A good burger NEEDS a slice of beetroot between its buns and above the meat patty. That is the kiwi way. I was making homemade burgers for tea the other day and reached into the fridge for the jar of beetroot, but even lurking at the back with the nasturtium seed ‘poor man’s capers’ that are ok but we rarely use them, the pickled green beans that were ‘interesting’ and 3 jars of gherkin with a single slice floating in each, the cheese that must have gotten lost down there in the back because it had gone quite hard and a cucumber stub that we should have finished off a week ago, and would have, had it not been pushed to the back, there was not a sign of beetroot.
So I went to my larder and rummaged around there. I found a few things I’d forgotten about – jams and relishes that were too good to have slipped my memory and pulled them towards the front. I moved all of the older jars to within reach so they would get eaten first and made sure my most recent additions were on the top shelf so they could mature, or wouldn’t jump the queue and cause some other jam to languish for possibly years in a dark corner. But I couldn’t find any beetroot, so we had to go without.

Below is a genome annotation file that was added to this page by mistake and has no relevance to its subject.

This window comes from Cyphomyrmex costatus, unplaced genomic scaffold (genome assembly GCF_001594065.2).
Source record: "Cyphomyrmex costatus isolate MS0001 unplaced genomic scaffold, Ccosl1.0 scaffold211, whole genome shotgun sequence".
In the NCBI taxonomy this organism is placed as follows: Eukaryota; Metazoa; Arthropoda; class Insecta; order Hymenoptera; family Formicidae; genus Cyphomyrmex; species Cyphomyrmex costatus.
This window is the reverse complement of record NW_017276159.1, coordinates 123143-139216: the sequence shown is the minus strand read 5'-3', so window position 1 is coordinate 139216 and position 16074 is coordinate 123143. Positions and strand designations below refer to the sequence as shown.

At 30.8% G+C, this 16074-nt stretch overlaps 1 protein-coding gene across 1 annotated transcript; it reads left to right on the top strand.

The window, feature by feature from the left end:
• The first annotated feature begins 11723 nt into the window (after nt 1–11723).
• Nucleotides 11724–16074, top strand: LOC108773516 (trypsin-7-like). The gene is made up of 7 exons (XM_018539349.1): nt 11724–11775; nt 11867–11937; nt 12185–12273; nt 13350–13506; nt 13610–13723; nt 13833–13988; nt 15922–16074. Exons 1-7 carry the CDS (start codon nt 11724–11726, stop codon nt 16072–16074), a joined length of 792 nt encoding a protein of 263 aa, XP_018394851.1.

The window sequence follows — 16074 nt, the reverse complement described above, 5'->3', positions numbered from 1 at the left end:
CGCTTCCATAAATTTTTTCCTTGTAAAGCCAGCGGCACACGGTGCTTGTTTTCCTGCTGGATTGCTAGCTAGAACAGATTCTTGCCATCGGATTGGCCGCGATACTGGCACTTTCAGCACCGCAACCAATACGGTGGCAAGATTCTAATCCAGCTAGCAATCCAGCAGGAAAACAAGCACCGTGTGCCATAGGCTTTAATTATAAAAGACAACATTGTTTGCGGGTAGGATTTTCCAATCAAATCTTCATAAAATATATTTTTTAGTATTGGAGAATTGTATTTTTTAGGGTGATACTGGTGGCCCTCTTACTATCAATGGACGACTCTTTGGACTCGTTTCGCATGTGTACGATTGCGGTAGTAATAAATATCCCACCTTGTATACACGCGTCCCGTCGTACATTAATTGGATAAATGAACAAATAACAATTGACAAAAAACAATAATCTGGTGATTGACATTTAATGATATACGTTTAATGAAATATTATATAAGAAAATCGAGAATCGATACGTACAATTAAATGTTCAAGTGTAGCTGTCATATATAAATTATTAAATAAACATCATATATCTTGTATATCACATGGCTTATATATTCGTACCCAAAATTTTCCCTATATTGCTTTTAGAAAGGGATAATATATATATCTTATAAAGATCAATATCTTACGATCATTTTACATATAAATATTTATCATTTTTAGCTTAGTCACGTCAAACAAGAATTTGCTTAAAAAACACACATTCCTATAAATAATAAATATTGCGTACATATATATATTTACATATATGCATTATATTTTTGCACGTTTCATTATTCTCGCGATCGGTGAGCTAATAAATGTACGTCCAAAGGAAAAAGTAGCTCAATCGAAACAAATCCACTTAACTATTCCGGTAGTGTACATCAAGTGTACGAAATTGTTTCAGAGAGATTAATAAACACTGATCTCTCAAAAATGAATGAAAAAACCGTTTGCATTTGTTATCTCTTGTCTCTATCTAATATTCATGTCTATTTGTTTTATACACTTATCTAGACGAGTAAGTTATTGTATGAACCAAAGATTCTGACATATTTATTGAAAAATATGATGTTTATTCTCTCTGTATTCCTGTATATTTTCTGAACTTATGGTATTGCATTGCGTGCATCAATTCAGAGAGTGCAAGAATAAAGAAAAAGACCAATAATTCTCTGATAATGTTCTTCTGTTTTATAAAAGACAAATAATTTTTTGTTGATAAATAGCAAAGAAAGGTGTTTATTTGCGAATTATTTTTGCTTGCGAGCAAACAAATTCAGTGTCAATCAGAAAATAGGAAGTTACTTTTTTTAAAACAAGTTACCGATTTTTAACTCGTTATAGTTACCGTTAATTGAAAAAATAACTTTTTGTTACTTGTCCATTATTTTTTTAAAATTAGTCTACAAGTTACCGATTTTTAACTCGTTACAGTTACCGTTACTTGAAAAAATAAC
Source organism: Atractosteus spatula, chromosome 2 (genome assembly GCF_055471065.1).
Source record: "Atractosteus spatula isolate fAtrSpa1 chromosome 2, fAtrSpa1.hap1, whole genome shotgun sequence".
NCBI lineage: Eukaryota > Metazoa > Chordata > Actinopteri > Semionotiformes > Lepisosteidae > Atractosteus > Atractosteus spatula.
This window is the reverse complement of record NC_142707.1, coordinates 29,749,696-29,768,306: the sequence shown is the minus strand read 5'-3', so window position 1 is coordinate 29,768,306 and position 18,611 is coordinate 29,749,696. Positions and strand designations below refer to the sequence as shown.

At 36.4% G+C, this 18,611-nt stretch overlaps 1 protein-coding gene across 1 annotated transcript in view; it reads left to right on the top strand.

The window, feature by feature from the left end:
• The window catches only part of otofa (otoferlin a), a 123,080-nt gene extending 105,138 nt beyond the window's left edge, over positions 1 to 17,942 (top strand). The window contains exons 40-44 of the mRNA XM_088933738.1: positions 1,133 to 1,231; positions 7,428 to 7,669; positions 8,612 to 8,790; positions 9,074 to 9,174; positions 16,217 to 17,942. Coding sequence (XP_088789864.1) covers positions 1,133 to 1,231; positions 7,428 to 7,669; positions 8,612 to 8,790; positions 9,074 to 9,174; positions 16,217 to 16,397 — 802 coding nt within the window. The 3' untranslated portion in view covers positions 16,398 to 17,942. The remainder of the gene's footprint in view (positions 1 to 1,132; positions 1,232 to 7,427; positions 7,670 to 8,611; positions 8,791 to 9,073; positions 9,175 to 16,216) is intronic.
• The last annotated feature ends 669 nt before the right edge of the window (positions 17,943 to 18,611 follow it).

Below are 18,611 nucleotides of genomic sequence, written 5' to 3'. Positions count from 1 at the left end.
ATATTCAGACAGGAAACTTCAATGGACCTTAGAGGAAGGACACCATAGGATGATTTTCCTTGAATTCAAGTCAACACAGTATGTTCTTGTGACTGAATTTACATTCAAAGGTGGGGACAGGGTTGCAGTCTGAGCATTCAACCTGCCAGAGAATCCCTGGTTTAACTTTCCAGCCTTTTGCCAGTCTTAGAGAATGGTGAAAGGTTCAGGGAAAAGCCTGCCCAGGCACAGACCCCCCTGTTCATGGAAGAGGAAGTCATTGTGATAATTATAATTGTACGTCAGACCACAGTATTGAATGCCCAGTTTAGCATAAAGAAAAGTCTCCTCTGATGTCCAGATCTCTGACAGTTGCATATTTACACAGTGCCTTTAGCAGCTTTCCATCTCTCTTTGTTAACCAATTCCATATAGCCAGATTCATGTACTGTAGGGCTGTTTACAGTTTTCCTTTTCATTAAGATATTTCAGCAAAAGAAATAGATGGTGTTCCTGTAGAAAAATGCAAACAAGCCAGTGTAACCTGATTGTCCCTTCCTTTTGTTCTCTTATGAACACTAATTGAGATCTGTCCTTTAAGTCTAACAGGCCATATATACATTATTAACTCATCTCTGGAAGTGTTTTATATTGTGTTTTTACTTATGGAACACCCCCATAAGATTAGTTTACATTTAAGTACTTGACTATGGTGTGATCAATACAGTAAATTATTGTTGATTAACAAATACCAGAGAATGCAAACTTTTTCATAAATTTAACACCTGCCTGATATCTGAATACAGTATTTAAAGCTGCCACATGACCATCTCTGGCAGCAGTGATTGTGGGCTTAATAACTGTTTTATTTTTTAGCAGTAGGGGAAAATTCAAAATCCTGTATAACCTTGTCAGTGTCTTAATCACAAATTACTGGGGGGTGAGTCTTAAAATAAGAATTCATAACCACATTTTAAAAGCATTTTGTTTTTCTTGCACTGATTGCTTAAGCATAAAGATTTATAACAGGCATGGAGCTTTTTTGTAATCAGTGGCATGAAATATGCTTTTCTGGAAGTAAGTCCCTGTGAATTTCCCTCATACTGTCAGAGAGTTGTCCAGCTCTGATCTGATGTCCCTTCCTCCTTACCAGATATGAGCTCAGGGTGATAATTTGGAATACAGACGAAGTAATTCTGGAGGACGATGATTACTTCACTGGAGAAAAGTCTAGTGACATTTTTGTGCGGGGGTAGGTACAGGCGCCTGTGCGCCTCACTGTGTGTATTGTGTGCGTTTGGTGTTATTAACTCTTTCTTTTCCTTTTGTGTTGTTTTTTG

The garden had beetroot in it. It had been there a long time. Almost too long. I sowed the seeds enthusiastically in the spring, in the greenhouse with all of the other spring time seeds. They could have been sown out in the open, in the ground where they are to live all season, but the spring was soggy and it just wasn’t as nice as in the warm cosy greenhouse. Besides when I grow them indoors I can indulge in my control freakery and space them out nicely. Each seed is actually a corky cluster of 1 – 3 seeds and so then you have to do the dreaded thinning. I hate waste. But if I start them in seed trays I can just separate them out once they get their true leaves and they all get a chance to grow big and get eaten.
Then when the weather warmed up I spaced them out about 20cm apart and waited, making sure they are well watered, although in this summer that wasn’t too much of a problem. They are such a low maintenance crop, nothing really bothers them and they just do their thing and grow big. They are so versatile as you can eat them raw in salads and I made a delish one the other night with pear, raw beetroot, mint and lemon juice dressing. Beetroot goes great in a chocolate muffin, but best of all, it is a pantry staple just sliced and pickled.
So now the larder has been replenished, and our burgers once again can live up to the kiwi tradition of a slice of beetroot in its midst.
Come again soon – once I’ve pickled peppers and onions, the garden will show me what to do next.
Sarah the Gardener : o)
NB: Scroll over the photos for the recipe